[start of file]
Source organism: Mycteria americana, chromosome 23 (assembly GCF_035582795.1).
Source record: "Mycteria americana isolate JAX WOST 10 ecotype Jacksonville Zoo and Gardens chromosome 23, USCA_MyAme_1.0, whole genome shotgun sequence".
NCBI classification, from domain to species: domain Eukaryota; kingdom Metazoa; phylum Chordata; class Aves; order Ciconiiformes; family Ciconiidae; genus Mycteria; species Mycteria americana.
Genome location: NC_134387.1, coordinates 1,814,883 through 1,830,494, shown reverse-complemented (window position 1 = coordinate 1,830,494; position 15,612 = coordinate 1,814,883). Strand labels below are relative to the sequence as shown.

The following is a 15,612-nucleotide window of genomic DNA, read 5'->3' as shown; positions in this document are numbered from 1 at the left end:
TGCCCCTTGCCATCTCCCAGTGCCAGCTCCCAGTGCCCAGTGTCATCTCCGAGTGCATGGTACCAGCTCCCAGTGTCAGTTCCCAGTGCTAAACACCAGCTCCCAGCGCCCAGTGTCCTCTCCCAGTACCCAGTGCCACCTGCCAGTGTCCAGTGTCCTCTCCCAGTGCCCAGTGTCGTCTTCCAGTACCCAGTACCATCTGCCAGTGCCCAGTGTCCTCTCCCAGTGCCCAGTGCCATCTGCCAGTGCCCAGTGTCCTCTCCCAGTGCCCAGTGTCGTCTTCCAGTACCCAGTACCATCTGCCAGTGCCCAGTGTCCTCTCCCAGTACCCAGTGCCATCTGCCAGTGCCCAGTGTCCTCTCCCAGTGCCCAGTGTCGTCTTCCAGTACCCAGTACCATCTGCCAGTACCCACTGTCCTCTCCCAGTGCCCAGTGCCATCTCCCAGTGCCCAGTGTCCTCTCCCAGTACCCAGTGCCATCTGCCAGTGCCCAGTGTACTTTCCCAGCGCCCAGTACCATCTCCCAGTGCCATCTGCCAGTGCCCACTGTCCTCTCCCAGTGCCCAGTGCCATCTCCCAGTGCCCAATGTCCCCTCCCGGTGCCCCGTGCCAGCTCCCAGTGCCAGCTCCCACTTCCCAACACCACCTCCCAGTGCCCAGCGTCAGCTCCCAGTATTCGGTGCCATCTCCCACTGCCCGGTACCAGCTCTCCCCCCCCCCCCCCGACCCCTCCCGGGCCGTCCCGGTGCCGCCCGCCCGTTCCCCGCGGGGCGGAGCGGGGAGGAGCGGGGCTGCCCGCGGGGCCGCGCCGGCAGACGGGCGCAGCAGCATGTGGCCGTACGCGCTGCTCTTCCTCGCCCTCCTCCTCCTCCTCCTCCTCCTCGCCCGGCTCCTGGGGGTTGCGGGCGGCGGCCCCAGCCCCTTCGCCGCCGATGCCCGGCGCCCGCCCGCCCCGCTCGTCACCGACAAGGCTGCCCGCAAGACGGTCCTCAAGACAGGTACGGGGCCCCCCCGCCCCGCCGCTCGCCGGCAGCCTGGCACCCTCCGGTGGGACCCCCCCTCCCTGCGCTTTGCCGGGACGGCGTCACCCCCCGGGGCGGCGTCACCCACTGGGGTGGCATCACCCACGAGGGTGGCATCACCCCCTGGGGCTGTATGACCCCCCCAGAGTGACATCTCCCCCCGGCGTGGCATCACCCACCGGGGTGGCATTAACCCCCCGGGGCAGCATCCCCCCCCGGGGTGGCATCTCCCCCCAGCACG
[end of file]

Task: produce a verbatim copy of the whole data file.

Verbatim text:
Source organism: Mycteria americana, chromosome 23 (assembly GCF_035582795.1).
Source record: "Mycteria americana isolate JAX WOST 10 ecotype Jacksonville Zoo and Gardens chromosome 23, USCA_MyAme_1.0, whole genome shotgun sequence".
NCBI classification, from domain to species: domain Eukaryota; kingdom Metazoa; phylum Chordata; class Aves; order Ciconiiformes; family Ciconiidae; genus Mycteria; species Mycteria americana.
Genome location: NC_134387.1, coordinates 1,814,883 through 1,830,494, shown reverse-complemented (window position 1 = coordinate 1,830,494; position 15,612 = coordinate 1,814,883). Strand labels below are relative to the sequence as shown.

The following is a 15,612-nucleotide window of genomic DNA, read 5'->3' as shown; positions in this document are numbered from 1 at the left end:
TGCCCCTTGCCATCTCCCAGTGCCAGCTCCCAGTGCCCAGTGTCATCTCCGAGTGCATGGTACCAGCTCCCAGTGTCAGTTCCCAGTGCTAAACACCAGCTCCCAGCGCCCAGTGTCCTCTCCCAGTACCCAGTGCCACCTGCCAGTGTCCAGTGTCCTCTCCCAGTGCCCAGTGTCGTCTTCCAGTACCCAGTACCATCTGCCAGTGCCCAGTGTCCTCTCCCAGTGCCCAGTGCCATCTGCCAGTGCCCAGTGTCCTCTCCCAGTGCCCAGTGTCGTCTTCCAGTACCCAGTACCATCTGCCAGTGCCCAGTGTCCTCTCCCAGTACCCAGTGCCATCTGCCAGTGCCCAGTGTCCTCTCCCAGTGCCCAGTGTCGTCTTCCAGTACCCAGTACCATCTGCCAGTACCCACTGTCCTCTCCCAGTGCCCAGTGCCATCTCCCAGTGCCCAGTGTCCTCTCCCAGTACCCAGTGCCATCTGCCAGTGCCCAGTGTACTTTCCCAGCGCCCAGTACCATCTCCCAGTGCCATCTGCCAGTGCCCACTGTCCTCTCCCAGTGCCCAGTGCCATCTCCCAGTGCCCAATGTCCCCTCCCGGTGCCCCGTGCCAGCTCCCAGTGCCAGCTCCCACTTCCCAACACCACCTCCCAGTGCCCAGCGTCAGCTCCCAGTATTCGGTGCCATCTCCCACTGCCCGGTACCAGCTCTCCCCCCCCCCCCCCGACCCCTCCCGGGCCGTCCCGGTGCCGCCCGCCCGTTCCCCGCGGGGCGGAGCGGGGAGGAGCGGGGCTGCCCGCGGGGCCGCGCCGGCAGACGGGCGCAGCAGCATGTGGCCGTACGCGCTGCTCTTCCTCGCCCTCCTCCTCCTCCTCCTCCTCCTCGCCCGGCTCCTGGGGGTTGCGGGCGGCGGCCCCAGCCCCTTCGCCGCCGATGCCCGGCGCCCGCCCGCCCCGCTCGTCACCGACAAGGCTGCCCGCAAGACGGTCCTCAAGACAGGTACGGGGCCCCCCCGCCCCGCCGCTCGCCGGCAGCCTGGCACCCTCCGGTGGGACCCCCCCTCCCTGCGCTTTGCCGGGACGGCGTCACCCCCCGGGGCGGCGTCACCCACTGGGGTGGCATCACCCACGAGGGTGGCATCACCCCCTGGGGCTGTATGACCCCCCCAGAGTGACATCTCCCCCCGGCGTGGCATCACCCACCGGGGTGGCATTAACCCCCCGGGGCAGCATCCCCCCCCGGGGTGGCATCTCCCCCCAGCACG